Hotel 1 Central Park (All photos: Hotel 1)
Location: Manhattan’s chicest new green hotel is perfectly sited just a block away from the borough’s largest green space — Central Park. On the corner of 58th and Sixth Avenue, you’re also steps away from amazing shopping on Fifth Avenue, a stone’s throw from MoMA, and a 10-minute walk from Times Square. Even though you are in the center of the city, the area surprisingly feels low key, especially on the weekends when the neighboring office buildings are vacant and the streets are quieter.
First impressions: Designed by cutting-edge design firm AvroKO, 1 Hotel makes a statement even before you enter. The first three floors of the hotel’s exterior are covered with ivy and feature salvaged wood beams, floor-to-ceiling casement windows, and glam black awnings. Potted trees and plants flank two oversized steel and twig front doors. Step foot inside, and you’ll notice more salvaged wood planks lining the ceiling, sheepskin-covered chairs, and sculptural lighting in three cozy seating areas. Integrated into the cool design are plants — everywhere. Hanging in baskets, in pots, on tables, and climbing up the walls. Here, a tree stump is art. But while there are 10,000 plants in the interior spaces, the effect doesn’t feel kitschy or contrived, just beautiful.
Background: Hotelier Barry Sternlicht launched W hotels. His newest hotel brand, 1 Hotels, aims to pair eco-friendly ideas with a luxe hotel concept. “Most ideas start from an observation. Ours was a simple one: The world around us is beautiful and we want to do our best to keep it that way…. We want to make an impact by re-inventing the industry standard for socially responsible hospitality,” he states on the brand’s website. The hotel is so well-done that its appeal will extend far beyond those who check-in for the green karma points. It’s a very cool property whether you are a tree-hugger or totally oblivious to anything eco. The brand’s next hotel will open in Brooklyn in 2016.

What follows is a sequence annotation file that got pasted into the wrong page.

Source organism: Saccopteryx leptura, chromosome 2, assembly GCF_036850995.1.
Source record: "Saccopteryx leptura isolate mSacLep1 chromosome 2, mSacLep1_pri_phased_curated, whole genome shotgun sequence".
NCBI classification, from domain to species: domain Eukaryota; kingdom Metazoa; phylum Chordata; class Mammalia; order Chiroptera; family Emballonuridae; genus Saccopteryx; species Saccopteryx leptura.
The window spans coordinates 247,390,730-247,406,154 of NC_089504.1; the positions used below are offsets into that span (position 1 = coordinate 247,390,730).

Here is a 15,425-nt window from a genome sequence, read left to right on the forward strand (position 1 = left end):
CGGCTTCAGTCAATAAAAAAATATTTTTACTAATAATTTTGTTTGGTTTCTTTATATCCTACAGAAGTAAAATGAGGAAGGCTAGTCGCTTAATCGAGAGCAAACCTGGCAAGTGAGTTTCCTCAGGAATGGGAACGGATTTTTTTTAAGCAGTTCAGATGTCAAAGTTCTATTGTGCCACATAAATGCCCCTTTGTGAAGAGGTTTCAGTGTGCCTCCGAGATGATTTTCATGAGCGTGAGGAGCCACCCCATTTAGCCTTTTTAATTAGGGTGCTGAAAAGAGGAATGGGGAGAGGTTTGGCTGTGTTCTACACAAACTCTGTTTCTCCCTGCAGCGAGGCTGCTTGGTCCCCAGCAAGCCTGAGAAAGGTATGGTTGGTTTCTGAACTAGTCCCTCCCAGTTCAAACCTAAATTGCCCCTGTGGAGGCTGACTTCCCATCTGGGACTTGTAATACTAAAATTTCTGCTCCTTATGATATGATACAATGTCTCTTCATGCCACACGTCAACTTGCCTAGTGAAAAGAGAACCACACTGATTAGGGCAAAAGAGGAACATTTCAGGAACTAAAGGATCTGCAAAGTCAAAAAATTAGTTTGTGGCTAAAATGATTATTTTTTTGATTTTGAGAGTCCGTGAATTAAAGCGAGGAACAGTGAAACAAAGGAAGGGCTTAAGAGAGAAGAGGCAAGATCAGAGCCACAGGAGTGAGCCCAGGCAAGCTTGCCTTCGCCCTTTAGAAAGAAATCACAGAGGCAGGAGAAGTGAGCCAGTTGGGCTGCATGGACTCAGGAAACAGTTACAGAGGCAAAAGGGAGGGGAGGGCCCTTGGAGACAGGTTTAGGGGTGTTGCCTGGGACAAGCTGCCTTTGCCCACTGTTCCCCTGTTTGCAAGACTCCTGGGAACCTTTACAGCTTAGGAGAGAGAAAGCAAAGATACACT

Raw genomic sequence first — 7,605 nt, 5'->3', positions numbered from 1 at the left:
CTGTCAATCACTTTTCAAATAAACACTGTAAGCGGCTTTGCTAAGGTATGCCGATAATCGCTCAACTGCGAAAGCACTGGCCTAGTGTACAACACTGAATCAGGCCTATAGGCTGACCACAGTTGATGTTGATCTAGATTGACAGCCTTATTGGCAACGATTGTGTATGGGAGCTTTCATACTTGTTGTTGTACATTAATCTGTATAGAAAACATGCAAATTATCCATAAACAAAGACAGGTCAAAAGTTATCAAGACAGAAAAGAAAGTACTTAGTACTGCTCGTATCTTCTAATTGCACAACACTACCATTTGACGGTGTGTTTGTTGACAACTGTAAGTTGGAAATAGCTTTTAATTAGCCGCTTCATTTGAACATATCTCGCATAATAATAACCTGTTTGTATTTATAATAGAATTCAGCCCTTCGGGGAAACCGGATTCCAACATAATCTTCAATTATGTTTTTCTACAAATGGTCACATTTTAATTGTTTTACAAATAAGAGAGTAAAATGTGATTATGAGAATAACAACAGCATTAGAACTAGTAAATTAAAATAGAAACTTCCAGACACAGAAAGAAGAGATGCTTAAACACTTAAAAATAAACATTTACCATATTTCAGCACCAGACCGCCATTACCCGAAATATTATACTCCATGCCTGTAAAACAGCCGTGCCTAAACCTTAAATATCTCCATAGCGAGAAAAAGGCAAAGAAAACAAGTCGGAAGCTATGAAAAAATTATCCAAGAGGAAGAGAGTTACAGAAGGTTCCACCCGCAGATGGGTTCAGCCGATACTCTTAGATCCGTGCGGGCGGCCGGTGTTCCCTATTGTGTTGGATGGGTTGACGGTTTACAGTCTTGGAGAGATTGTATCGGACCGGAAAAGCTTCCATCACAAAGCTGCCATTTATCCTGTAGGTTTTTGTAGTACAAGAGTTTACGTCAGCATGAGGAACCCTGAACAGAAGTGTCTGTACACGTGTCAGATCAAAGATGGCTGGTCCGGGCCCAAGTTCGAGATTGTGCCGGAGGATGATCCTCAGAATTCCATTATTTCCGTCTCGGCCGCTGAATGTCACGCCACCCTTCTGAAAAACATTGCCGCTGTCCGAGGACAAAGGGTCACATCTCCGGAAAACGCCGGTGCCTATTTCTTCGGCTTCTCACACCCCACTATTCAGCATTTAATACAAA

The rooms: The first thing you’ll notice when you walk in the room, is the stunning glass- and metal-enclosed shower. While there is a curtain you can pull across if you would like some privacy, having the shower be essentially part of the room makes the overall space feel bigger and lighter. Each room also boasts a bay window that is extended a foot beyond the building’s exterior. A pillow-filled window seat offers views of Sixth Avenue and a bit of Central Park. While nothing in the room screams “eco,” if you look closer and you’ll notice the space is filled with natural materials — reclaimed-wood planks from vintage water towers, antique bricks, stone, and iron. And the familiar hotel items are reconsidered: There is a five-minute hourglass in the shower to encourage less water usage. Instead of “Do Not Disturb” signs, stones with “Not Now” or “Now” etched on them alert the housekeeping staff when you’re ready for turn down. Notepads are replaced with chalkboards.
Green perks: Ask for a toothbrush and toothpaste here and you won’t get the usual packet of Colgate. Instead, you’ll receive a lovely bamboo and natural-fiber toothbrush and NaturOwl holistic toothpowder. And it doesn’t stop with your teeth — all of the soaps and shampoos here share a green ethos. They come in larger containers (no mini bottles to take home though) and are paraben- and preservative-free. Mini bars feature coconut water and natural sodas.
Digital perks: A touch screen device is your central command station. It lets you control lighting, temperature, and the TV. You can place your room service order directly with the kitchen and text with the chef or housekeeping. Of course, there is a phone, too, but in the age of texting, it’s nice to be able to send a quick message when you need something. The device also features a host of recommendations for what to do during your stay, from hidden spaces in Central Park and jogging trails to movie theaters, museums, and favorite bars.
What I loved: The hemp Keetsa mattresses, which paired with organic cotton sheets, provide one of the most unexpectedly comfortable sleeping experiences ever. Is this the 21st-century eco version of the Heavenly Bed made famous at Sternlicht’s former hotel brand? Given that for many hotel guests it will be there first experience on a natural mattress, it may spark a new green trend.
What I Didn’t Love: The revival of chef Jonathan Waxman’s pioneering farm-to-table restaurant, Jams, has been a big draw for foodies. But ordering room service from the restaurant on a Sunday night proved challenging. The menu was extremely limited and items that were promised were unavailable 30 minutes later, making delivery extremely slow. Also, while some may love the down-to-earth concept of delivering room service in paper bags, others will miss the glamour of traditional hotel room service with food delivered on china with fancy silver covers.
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